The p53 oncosuppressor protein regulates cell cycle checkpoints and apoptosis, but increasing evidence also indicates its involvement in differentiation and development. We had previously demonstrated that in the presence of differentiation-promoting stimuli, p53-defective myoblasts exit from the cell cycle but do not differentiate into myocytes and myotubes. To identify the pathways through which p53 contributes to skeletal muscle differentiation, we have analyzed the expression of a series of genes regulated during myogenesis in parental and dominant–negative p53 (dnp53)-expressing C2C12 myoblasts. We found that in dnp53-expressing C2C12 cells, as well as in p53−/− primary myoblasts, pRb is hypophosphorylated and proliferation stops. However, these cells do not upregulate pRb and have reduced MyoD activity. The transduction of exogenous TP53 or Rb genes in p53-defective myoblasts rescues MyoD activity and differentiation potential. Additionally, in vivo studies on the Rb promoter demonstrate that p53 regulates the Rb gene expression at transcriptional level through a p53-binding site. Therefore, here we show that p53 regulates myoblast differentiation by means of pRb without affecting its cell cycle–related functions.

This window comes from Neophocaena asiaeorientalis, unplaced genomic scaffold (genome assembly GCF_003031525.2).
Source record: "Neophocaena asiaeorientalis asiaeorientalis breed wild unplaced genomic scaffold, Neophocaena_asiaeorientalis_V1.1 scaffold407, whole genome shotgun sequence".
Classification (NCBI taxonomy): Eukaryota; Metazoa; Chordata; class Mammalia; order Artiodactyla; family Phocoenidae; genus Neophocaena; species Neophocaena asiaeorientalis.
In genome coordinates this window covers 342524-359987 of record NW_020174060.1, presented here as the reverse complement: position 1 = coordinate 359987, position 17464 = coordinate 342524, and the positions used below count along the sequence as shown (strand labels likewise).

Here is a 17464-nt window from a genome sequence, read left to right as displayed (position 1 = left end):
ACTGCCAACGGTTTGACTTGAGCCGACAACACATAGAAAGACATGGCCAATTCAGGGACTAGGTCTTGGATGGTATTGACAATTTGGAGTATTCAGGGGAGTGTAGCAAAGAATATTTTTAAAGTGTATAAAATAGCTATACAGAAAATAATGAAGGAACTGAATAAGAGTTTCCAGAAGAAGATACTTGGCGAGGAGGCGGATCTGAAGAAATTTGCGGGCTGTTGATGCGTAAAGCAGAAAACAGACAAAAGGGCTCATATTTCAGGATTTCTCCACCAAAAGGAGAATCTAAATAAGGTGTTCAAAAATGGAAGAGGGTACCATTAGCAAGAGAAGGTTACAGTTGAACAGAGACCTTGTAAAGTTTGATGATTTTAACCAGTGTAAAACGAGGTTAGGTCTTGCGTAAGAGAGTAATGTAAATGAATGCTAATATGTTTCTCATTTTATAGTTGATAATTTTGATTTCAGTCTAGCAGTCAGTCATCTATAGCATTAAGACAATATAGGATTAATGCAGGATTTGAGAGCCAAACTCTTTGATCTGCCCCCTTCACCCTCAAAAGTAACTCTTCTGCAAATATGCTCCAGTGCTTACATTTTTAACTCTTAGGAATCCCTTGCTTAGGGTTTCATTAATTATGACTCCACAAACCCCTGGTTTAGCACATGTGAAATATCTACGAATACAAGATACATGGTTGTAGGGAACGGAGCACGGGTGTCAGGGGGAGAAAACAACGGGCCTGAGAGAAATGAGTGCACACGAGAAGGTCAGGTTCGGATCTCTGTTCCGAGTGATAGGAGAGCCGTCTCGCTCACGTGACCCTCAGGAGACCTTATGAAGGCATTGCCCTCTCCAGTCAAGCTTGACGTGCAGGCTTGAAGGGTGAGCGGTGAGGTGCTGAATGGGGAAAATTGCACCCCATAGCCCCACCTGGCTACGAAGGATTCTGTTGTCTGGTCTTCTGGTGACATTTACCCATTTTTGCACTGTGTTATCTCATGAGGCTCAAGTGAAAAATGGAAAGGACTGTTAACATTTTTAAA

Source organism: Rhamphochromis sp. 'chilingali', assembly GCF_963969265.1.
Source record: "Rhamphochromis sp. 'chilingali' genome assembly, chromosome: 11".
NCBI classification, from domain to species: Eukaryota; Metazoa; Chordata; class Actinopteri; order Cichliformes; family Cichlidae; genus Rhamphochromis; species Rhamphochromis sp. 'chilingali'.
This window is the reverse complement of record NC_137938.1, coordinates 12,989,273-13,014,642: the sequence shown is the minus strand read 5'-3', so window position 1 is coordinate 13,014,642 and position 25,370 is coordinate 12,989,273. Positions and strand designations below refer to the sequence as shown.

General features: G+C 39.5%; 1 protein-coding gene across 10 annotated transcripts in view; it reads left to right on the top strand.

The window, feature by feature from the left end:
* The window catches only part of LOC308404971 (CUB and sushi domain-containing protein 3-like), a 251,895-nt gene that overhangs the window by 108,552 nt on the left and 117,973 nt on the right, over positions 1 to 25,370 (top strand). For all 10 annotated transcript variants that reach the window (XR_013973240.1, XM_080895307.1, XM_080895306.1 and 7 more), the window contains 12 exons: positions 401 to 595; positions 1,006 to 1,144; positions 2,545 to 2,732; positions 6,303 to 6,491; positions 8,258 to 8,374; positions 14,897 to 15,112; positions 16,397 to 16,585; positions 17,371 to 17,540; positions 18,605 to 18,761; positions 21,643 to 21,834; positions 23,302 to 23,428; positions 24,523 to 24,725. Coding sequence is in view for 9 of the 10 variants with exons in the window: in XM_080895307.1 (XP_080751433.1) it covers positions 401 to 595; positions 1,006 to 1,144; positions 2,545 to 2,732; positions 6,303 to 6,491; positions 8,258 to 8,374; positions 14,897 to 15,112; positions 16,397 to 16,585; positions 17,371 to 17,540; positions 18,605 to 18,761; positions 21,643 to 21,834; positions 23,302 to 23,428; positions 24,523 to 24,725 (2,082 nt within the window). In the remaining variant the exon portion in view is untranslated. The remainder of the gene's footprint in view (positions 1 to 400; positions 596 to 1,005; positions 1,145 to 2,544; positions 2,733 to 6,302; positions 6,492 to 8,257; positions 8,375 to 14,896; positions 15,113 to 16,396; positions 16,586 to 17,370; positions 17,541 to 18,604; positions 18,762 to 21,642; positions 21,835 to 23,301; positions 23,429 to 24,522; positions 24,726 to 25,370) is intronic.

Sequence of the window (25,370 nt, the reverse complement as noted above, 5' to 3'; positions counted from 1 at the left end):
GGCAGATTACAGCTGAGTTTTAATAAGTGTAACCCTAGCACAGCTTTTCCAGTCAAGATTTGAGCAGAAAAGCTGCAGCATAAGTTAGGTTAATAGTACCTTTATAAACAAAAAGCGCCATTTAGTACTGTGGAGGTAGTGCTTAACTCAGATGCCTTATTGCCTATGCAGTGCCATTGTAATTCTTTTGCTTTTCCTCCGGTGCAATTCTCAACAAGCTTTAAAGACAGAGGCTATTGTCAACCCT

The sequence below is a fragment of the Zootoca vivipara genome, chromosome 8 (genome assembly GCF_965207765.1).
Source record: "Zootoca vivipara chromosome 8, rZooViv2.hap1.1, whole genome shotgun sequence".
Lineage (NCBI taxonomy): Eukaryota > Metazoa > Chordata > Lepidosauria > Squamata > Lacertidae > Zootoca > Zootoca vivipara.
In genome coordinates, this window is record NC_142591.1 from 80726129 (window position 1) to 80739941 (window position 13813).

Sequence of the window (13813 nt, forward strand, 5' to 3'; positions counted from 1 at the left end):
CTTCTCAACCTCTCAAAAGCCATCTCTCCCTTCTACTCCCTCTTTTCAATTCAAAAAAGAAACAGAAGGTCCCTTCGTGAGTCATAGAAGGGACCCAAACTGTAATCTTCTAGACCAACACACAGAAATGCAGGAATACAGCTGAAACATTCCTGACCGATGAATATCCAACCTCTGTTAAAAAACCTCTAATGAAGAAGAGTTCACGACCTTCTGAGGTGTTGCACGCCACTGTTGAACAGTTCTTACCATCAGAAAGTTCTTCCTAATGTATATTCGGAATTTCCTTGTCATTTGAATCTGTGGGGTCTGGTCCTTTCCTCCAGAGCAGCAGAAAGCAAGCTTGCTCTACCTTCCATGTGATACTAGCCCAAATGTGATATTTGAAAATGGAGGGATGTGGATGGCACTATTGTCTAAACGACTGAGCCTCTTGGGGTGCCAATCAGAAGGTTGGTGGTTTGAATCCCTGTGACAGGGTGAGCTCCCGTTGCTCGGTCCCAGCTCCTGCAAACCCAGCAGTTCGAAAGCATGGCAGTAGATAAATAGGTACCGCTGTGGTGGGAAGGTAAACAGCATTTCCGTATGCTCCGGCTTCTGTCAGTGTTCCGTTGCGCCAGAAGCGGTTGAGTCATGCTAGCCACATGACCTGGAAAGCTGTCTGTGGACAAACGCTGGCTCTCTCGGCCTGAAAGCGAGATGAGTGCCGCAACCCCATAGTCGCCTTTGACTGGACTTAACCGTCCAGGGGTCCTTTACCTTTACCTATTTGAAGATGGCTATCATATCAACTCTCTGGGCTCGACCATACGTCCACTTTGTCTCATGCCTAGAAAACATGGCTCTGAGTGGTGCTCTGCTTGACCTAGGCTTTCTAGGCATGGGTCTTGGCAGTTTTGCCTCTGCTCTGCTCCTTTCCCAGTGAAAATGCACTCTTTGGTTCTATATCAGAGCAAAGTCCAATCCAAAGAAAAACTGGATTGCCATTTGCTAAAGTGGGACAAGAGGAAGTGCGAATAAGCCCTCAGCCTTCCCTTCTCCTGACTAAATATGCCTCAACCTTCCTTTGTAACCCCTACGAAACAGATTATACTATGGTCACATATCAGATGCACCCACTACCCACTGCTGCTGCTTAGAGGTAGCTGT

The differentiation of skeletal myoblasts is characterized by permanent withdrawal from the cell cycle, biochemical and morphological maturation into mononucleated myocytes, and fusion into multinucleated myotubes. This program depends on the expression and activation of myogenic basic helix-loop-helix (bHLH) regulatory factors belonging to the MyoD family (for review, see Weintraub et al. 1991) and on their cooperation with the myocyte-specific enhancer binding factors MEF2 (Melkentin and Olson 1996; Yun and Wold 1996). The activity of myogenic bHLH factors is regulated by the interaction with non–tissue-specific proteins. Members of the E2 family were shown to be necessary for binding of the myogenic bHLH factors to DNA, while this binding is inhibited by the presence of “inhibitor of differentiation” factors (for review, see Wright 1992). Other non–tissue-specific proteins contribute to the cell cycle withdrawal, as well as to the transcription of differentiation-associated genes. These proteins include members of the cyclin-dependent kinase inhibitors, such as p21Waf1/Cip1, and cell-cycle regulators, such as pRb. p21Waf1/Cip1 is thought to inhibit pRb phosphorylation and thus to promote the cell cycle withdrawal that precedes terminal differentiation. This activity of p21Waf1/Cip1 was shown to be p53-independent (Halevy et al. 1995; Parker et al. 1995). The product of the Rb gene possesses two different, genetically dissociated functions in the differentiation process (Sellers et al. 1998). The hypophosphorylated form of pRb contributes to the cell-cycle withdrawal by acting as a transcriptional repressor of the E2F-regulated genes, relevant to the cell-cycle progression (Schneider et al. 1994; Weinberg 1995, and references therein). In addition, pRb cooperates with MyoD to promote the expression of late markers of differentiation (Gu et al. 1993; Chen et al. 1996; Novitch et al. 1996) through the activation of the transcriptionally competent MEF2 factors (Novitch et al. 1999).